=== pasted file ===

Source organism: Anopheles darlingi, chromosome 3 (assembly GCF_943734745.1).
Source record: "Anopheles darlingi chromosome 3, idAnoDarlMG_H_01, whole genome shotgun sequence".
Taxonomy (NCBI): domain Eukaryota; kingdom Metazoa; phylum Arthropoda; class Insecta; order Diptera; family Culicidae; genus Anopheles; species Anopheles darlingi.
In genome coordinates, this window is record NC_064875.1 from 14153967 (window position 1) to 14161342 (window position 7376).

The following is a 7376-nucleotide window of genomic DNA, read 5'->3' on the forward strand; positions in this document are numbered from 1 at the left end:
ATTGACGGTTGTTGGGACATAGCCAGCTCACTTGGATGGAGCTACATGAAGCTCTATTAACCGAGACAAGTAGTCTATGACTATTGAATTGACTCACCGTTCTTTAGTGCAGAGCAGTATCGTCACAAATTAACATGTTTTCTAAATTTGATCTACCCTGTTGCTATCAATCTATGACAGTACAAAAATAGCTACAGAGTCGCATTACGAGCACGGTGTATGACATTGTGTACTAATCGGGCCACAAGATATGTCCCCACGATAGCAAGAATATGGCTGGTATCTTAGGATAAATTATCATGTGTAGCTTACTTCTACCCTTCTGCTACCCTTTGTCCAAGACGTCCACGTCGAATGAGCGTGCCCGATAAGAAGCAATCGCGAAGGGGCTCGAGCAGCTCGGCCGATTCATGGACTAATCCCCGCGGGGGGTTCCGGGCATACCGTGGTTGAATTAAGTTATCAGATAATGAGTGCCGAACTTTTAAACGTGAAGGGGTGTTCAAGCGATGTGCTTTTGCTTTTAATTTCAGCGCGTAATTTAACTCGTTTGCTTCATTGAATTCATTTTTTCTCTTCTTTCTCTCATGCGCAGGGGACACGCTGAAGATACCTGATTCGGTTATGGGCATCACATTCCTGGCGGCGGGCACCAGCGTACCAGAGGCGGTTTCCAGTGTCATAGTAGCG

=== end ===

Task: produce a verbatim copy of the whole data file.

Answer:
Source organism: Anopheles darlingi, chromosome 3 (assembly GCF_943734745.1).
Source record: "Anopheles darlingi chromosome 3, idAnoDarlMG_H_01, whole genome shotgun sequence".
Taxonomy (NCBI): domain Eukaryota; kingdom Metazoa; phylum Arthropoda; class Insecta; order Diptera; family Culicidae; genus Anopheles; species Anopheles darlingi.
In genome coordinates, this window is record NC_064875.1 from 14153967 (window position 1) to 14161342 (window position 7376).

The following is a 7376-nucleotide window of genomic DNA, read 5'->3' on the forward strand; positions in this document are numbered from 1 at the left end:
ATTGACGGTTGTTGGGACATAGCCAGCTCACTTGGATGGAGCTACATGAAGCTCTATTAACCGAGACAAGTAGTCTATGACTATTGAATTGACTCACCGTTCTTTAGTGCAGAGCAGTATCGTCACAAATTAACATGTTTTCTAAATTTGATCTACCCTGTTGCTATCAATCTATGACAGTACAAAAATAGCTACAGAGTCGCATTACGAGCACGGTGTATGACATTGTGTACTAATCGGGCCACAAGATATGTCCCCACGATAGCAAGAATATGGCTGGTATCTTAGGATAAATTATCATGTGTAGCTTACTTCTACCCTTCTGCTACCCTTTGTCCAAGACGTCCACGTCGAATGAGCGTGCCCGATAAGAAGCAATCGCGAAGGGGCTCGAGCAGCTCGGCCGATTCATGGACTAATCCCCGCGGGGGGTTCCGGGCATACCGTGGTTGAATTAAGTTATCAGATAATGAGTGCCGAACTTTTAAACGTGAAGGGGTGTTCAAGCGATGTGCTTTTGCTTTTAATTTCAGCGCGTAATTTAACTCGTTTGCTTCATTGAATTCATTTTTTCTCTTCTTTCTCTCATGCGCAGGGGACACGCTGAAGATACCTGATTCGGTTATGGGCATCACATTCCTGGCGGCGGGCACCAGCGTACCAGAGGCGGTTTCCAGTGTCATAGTAGCG